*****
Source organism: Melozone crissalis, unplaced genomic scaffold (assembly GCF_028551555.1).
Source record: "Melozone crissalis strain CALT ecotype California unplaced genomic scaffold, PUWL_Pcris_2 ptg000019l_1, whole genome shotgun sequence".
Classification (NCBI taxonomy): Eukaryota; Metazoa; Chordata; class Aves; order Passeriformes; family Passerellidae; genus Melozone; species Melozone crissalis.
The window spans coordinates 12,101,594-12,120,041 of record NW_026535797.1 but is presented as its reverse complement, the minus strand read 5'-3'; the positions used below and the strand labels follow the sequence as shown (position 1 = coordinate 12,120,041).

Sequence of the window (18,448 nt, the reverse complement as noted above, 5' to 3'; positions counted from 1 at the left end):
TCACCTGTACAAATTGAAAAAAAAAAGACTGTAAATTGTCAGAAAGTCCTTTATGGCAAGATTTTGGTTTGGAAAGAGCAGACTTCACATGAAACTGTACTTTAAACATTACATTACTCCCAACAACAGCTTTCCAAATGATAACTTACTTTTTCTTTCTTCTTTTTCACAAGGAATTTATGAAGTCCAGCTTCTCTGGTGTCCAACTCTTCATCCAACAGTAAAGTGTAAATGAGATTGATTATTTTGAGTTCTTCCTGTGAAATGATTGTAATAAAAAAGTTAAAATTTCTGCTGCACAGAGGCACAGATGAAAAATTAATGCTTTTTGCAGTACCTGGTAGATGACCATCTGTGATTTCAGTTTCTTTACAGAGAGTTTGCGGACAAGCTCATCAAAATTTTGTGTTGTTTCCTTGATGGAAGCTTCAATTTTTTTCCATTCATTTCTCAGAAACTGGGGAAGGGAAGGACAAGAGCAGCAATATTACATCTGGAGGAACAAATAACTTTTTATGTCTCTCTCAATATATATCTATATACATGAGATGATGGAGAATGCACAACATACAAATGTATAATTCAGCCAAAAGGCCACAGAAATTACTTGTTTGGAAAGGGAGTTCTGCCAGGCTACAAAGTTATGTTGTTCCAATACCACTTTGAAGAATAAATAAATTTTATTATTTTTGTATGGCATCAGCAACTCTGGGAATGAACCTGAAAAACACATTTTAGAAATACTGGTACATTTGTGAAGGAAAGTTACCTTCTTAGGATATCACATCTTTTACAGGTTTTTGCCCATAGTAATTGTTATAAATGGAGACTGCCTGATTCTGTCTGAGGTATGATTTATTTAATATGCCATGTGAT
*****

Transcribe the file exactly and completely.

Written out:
Source organism: Melozone crissalis, unplaced genomic scaffold (assembly GCF_028551555.1).
Source record: "Melozone crissalis strain CALT ecotype California unplaced genomic scaffold, PUWL_Pcris_2 ptg000019l_1, whole genome shotgun sequence".
Classification (NCBI taxonomy): Eukaryota; Metazoa; Chordata; class Aves; order Passeriformes; family Passerellidae; genus Melozone; species Melozone crissalis.
The window spans coordinates 12,101,594-12,120,041 of record NW_026535797.1 but is presented as its reverse complement, the minus strand read 5'-3'; the positions used below and the strand labels follow the sequence as shown (position 1 = coordinate 12,120,041).

Sequence of the window (18,448 nt, the reverse complement as noted above, 5' to 3'; positions counted from 1 at the left end):
TCACCTGTACAAATTGAAAAAAAAAAGACTGTAAATTGTCAGAAAGTCCTTTATGGCAAGATTTTGGTTTGGAAAGAGCAGACTTCACATGAAACTGTACTTTAAACATTACATTACTCCCAACAACAGCTTTCCAAATGATAACTTACTTTTTCTTTCTTCTTTTTCACAAGGAATTTATGAAGTCCAGCTTCTCTGGTGTCCAACTCTTCATCCAACAGTAAAGTGTAAATGAGATTGATTATTTTGAGTTCTTCCTGTGAAATGATTGTAATAAAAAAGTTAAAATTTCTGCTGCACAGAGGCACAGATGAAAAATTAATGCTTTTTGCAGTACCTGGTAGATGACCATCTGTGATTTCAGTTTCTTTACAGAGAGTTTGCGGACAAGCTCATCAAAATTTTGTGTTGTTTCCTTGATGGAAGCTTCAATTTTTTTCCATTCATTTCTCAGAAACTGGGGAAGGGAAGGACAAGAGCAGCAATATTACATCTGGAGGAACAAATAACTTTTTATGTCTCTCTCAATATATATCTATATACATGAGATGATGGAGAATGCACAACATACAAATGTATAATTCAGCCAAAAGGCCACAGAAATTACTTGTTTGGAAAGGGAGTTCTGCCAGGCTACAAAGTTATGTTGTTCCAATACCACTTTGAAGAATAAATAAATTTTATTATTTTTGTATGGCATCAGCAACTCTGGGAATGAACCTGAAAAACACATTTTAGAAATACTGGTACATTTGTGAAGGAAAGTTACCTTCTTAGGATATCACATCTTTTACAGGTTTTTGCCCATAGTAATTGTTATAAATGGAGACTGCCTGATTCTGTCTGAGGTATGATTTATTTAATATGCCATGTGAT